Education and Employment

3 trends that are shaping the future of MBA programs


Higher education and its students have continuously evolved throughout the years. Recently, interest in traditional, full-time residential MBA programs has declined, forcing the reimagination of an MBA program.

Here are the three biggest trends shaping the future of MBAs today:

1. More women are pursuing an MBA degree than ever before.

Over the past decade, we have seen a consistent rise in the percentage of women in MBA programs. In 2011, the Forté Foundation found that women made up only 32% of students in some of the top business schools. In contrast, today at FIU, they now make up about 50% of our cohorts.

Institutions are helping in the fight for gender parity in classrooms by creating programs that are generally more flexible, inclusive, and supportive. The increase in female applicants can also be attributed to women seeing themselves as strong candidates, less hesitant about their qualifications.

Other findings by Forté Foundation show:

  • Women with MBAs see pay gains of 55-65% their pre-MBA salary within five years of graduation.
  • Companies with greater representation of women in leadership roles experience, on average, higher return on equity, sales, and invested capital.
  • 85% of female MBA graduates attribute their career advancement to their degrees.

2. Entrepreneurs are giving the MBA degree a second thought.

For many years there was a stigma around entrepreneurs pursuing an MBA degree– citing successful entrepreneurs who were college dropouts (e.g., Mark Zuckerberg and Bill Gates).

The perception that MBA programs are not useful to entrepreneurs is changing. Business schools have always been an excellent place for entrepreneurs to analyze market trends, develop a business plan, manage finances, and learn to scale a business. Pursuing an MBA can help build your credibility, recruit business partners, and reach investors. It is no secret that MBA alumni networks can be powerful and influential.

Universities are also altering their programs to bring more value to entrepreneurs, with classes and specializations that focus on entrepreneurship and innovation.

3. Residencies are revolutionizing online MBA programs.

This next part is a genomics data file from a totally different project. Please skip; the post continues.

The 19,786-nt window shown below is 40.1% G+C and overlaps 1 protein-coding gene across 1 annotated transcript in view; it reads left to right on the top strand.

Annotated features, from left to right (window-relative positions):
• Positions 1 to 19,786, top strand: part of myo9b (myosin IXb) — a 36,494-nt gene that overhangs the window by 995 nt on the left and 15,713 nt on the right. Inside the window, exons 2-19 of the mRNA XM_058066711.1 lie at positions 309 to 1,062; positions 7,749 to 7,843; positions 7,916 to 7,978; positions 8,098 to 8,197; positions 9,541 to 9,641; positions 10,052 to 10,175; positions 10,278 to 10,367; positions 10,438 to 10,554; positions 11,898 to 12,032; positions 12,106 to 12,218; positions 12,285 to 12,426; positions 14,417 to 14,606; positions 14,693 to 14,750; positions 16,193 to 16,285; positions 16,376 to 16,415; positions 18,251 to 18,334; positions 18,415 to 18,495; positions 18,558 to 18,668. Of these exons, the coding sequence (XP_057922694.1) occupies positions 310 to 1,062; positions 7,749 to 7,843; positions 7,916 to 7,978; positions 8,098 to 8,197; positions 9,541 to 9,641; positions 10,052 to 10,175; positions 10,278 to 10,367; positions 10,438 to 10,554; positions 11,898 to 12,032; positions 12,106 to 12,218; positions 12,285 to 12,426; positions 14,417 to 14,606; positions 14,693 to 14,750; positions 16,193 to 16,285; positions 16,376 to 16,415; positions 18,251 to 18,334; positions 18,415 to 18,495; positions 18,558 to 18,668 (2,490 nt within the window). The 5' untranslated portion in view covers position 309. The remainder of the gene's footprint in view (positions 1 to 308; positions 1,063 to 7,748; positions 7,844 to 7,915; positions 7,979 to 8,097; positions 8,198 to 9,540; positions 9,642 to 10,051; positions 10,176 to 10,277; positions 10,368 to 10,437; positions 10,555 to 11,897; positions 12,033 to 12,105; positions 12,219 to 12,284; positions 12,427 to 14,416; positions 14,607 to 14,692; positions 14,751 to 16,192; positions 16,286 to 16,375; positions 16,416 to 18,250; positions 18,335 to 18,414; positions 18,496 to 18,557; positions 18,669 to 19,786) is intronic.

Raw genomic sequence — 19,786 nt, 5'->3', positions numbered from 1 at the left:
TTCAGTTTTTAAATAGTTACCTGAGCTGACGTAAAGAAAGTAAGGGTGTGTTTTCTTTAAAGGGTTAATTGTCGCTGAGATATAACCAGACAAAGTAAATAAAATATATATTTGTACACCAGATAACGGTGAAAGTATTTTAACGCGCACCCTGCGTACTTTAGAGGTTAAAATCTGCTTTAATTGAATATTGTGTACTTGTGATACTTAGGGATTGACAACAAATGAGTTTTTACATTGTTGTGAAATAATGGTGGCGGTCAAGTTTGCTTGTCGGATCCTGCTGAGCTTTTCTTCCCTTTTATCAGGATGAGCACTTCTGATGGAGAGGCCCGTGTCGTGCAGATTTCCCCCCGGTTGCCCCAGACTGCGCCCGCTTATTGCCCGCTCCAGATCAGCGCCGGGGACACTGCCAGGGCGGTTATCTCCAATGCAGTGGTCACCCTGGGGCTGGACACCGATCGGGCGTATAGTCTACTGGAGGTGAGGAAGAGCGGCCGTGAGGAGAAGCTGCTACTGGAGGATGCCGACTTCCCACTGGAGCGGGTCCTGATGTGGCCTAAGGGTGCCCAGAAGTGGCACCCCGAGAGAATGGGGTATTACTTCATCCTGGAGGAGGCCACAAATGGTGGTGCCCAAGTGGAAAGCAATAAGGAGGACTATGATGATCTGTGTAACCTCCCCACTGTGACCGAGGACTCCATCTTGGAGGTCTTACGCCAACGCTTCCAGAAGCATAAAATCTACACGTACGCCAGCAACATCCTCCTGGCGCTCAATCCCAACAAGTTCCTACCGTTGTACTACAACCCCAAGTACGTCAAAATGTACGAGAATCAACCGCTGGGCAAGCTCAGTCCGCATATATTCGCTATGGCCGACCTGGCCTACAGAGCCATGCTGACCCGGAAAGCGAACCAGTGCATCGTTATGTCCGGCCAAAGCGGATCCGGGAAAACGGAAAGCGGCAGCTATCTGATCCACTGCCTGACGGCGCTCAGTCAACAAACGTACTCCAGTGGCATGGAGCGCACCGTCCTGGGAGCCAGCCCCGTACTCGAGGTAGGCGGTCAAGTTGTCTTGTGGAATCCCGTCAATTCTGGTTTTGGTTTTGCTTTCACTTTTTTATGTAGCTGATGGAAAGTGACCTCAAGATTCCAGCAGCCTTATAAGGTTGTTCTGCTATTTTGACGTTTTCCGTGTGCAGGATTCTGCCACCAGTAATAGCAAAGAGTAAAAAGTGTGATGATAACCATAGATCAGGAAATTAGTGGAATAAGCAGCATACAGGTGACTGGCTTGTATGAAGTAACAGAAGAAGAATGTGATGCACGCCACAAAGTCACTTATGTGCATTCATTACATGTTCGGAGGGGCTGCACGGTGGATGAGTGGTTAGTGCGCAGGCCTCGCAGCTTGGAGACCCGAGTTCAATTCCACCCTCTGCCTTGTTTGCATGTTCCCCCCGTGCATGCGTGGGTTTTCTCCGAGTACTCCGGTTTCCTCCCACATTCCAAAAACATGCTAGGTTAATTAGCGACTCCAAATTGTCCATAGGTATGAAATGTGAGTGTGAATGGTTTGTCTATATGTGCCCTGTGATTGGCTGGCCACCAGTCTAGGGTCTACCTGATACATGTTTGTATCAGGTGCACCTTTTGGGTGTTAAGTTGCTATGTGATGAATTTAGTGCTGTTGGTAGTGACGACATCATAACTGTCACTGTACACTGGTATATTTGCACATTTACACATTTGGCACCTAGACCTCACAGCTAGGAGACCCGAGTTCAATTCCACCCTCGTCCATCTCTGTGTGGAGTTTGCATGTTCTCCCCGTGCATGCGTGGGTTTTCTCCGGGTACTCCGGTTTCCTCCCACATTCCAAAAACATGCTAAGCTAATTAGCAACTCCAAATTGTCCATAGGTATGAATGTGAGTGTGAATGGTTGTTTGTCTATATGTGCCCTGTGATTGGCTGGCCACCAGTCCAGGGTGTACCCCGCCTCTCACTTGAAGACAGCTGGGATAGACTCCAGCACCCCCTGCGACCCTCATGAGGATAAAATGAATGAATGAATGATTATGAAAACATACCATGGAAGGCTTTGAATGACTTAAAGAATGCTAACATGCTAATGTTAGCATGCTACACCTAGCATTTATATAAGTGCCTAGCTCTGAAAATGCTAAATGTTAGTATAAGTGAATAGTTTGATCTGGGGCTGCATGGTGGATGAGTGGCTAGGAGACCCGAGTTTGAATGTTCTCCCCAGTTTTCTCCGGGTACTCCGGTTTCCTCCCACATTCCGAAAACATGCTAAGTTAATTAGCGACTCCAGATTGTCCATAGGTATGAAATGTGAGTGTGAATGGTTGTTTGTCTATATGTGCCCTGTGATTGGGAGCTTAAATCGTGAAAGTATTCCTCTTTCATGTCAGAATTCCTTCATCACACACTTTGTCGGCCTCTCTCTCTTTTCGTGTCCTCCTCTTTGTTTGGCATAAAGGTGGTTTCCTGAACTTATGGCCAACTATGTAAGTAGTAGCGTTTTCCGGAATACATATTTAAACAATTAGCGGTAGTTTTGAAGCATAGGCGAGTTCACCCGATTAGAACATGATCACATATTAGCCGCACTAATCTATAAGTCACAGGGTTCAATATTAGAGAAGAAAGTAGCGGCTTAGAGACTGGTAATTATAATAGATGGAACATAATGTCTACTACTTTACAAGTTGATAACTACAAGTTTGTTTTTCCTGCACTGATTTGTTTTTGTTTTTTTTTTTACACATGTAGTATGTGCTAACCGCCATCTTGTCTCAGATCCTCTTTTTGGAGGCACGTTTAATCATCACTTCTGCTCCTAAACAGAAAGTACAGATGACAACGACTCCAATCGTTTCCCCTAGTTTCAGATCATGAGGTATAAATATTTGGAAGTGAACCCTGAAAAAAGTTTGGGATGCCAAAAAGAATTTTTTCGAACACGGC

Online education is in demand and universities are working to develop programs that give their students maximum value. One aspect of online MBA programs that is enhancing the reputation of online education is the concept of residencies. In fact, they are evolving to a common standard in an online MBA curriculum.

We know that having flexible and virtual MBA programs have helped thousands of busy professionals pursue their education without compromising their current job roles or family time. Adding residences has helped enhance the MBA education experience for these students.

Residencies may require MBA students to meet up, anywhere from a day up to a week, and attend seminars, workshops, and/or participate in group assignments. It’s sometimes the only chance these online students will have to socialize and network with each other – a component of MBA programs that not all online students can take advantage of and one that has significant long-term benefits.

This idea of "online, but not alone" helps you develop personal and professional contacts, allows you to have hands-on experience outside classroom instruction, and puts to work those necessary soft skills that cannot be developed online.

MBA programs are continuously evolving

As business evolves, so must our education. At FIU's College of Business, we say, "always, relevant, always forward." Keeping track of the biggest trends makes sure we are making our MBA degree worth the time and money it takes to earn it.

To learn more about FIU’s Professional MBA programs, attend an information session.